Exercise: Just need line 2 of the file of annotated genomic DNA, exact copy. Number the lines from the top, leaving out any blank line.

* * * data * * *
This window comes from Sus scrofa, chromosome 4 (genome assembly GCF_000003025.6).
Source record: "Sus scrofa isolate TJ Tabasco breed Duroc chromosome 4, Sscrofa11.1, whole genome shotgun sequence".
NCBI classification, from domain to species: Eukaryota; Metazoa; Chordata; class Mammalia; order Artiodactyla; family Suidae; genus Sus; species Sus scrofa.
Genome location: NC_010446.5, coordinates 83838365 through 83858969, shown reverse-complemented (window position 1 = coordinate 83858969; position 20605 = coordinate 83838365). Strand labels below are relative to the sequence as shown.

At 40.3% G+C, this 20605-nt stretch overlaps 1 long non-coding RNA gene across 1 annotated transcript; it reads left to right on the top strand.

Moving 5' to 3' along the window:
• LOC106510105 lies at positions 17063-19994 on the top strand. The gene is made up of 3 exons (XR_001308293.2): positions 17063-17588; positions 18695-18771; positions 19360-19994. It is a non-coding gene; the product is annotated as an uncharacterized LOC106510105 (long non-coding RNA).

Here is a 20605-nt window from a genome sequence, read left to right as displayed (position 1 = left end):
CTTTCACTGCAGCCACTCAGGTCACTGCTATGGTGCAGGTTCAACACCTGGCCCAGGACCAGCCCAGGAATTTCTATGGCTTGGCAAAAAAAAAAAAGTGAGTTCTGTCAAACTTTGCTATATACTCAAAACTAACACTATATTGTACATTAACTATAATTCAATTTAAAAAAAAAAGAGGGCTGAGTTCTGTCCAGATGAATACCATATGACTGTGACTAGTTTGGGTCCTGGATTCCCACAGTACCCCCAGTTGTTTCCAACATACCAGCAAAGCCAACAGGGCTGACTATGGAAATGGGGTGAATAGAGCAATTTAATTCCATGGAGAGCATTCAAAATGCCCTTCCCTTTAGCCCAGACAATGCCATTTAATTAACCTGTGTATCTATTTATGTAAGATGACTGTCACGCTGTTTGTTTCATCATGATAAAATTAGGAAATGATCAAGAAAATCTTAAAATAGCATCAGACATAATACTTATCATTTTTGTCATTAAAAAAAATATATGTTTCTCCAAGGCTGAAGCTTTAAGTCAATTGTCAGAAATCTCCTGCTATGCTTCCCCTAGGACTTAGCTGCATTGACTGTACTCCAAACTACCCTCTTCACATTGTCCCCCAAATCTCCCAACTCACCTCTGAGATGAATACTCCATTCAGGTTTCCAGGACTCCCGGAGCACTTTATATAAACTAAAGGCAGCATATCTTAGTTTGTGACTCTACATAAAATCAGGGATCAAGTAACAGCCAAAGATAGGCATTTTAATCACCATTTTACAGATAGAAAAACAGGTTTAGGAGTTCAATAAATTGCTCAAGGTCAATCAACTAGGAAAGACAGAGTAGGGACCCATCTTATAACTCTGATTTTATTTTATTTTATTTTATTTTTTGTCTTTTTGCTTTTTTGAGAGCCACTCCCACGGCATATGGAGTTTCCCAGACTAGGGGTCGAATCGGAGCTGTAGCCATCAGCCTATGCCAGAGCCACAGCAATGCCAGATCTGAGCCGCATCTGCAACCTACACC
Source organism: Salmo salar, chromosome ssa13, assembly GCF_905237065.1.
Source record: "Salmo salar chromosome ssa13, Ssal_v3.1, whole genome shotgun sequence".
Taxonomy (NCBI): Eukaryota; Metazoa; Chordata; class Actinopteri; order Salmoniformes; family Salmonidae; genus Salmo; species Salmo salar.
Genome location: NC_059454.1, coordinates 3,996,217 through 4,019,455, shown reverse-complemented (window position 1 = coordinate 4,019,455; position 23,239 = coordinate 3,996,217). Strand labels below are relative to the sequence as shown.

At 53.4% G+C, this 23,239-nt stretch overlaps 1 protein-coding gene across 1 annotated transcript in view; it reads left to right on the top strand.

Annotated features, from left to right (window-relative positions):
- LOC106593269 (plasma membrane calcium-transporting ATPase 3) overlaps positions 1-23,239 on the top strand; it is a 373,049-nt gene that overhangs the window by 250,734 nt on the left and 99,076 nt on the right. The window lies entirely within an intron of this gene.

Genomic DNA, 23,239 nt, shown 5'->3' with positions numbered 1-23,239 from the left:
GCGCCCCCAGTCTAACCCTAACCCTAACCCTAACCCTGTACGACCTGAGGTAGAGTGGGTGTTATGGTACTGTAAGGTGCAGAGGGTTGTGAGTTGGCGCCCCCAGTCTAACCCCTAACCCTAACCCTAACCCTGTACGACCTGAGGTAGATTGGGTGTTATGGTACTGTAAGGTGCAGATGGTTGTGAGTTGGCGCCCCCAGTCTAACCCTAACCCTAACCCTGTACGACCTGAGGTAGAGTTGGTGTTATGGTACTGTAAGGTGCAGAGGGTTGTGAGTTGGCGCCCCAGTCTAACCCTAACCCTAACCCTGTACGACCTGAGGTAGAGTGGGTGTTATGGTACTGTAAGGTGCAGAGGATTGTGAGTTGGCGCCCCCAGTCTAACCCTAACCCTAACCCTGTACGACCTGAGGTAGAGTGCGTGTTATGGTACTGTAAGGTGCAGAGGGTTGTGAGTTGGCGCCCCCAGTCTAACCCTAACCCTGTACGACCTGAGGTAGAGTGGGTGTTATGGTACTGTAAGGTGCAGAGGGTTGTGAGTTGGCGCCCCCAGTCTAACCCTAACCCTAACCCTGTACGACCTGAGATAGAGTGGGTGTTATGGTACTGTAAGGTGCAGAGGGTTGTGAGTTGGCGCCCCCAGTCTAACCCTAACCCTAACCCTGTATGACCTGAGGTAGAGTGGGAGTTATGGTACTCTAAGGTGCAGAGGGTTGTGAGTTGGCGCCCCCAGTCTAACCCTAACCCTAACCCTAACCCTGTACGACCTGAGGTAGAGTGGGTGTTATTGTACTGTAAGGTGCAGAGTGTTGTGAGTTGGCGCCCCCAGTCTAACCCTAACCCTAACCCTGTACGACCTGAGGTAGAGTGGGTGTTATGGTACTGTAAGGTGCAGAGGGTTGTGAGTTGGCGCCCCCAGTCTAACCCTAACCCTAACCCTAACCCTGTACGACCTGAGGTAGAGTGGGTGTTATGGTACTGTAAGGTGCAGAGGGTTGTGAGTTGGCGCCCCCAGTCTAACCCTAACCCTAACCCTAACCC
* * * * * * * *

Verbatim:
Source record: "Sus scrofa isolate TJ Tabasco breed Duroc chromosome 4, Sscrofa11.1, whole genome shotgun sequence".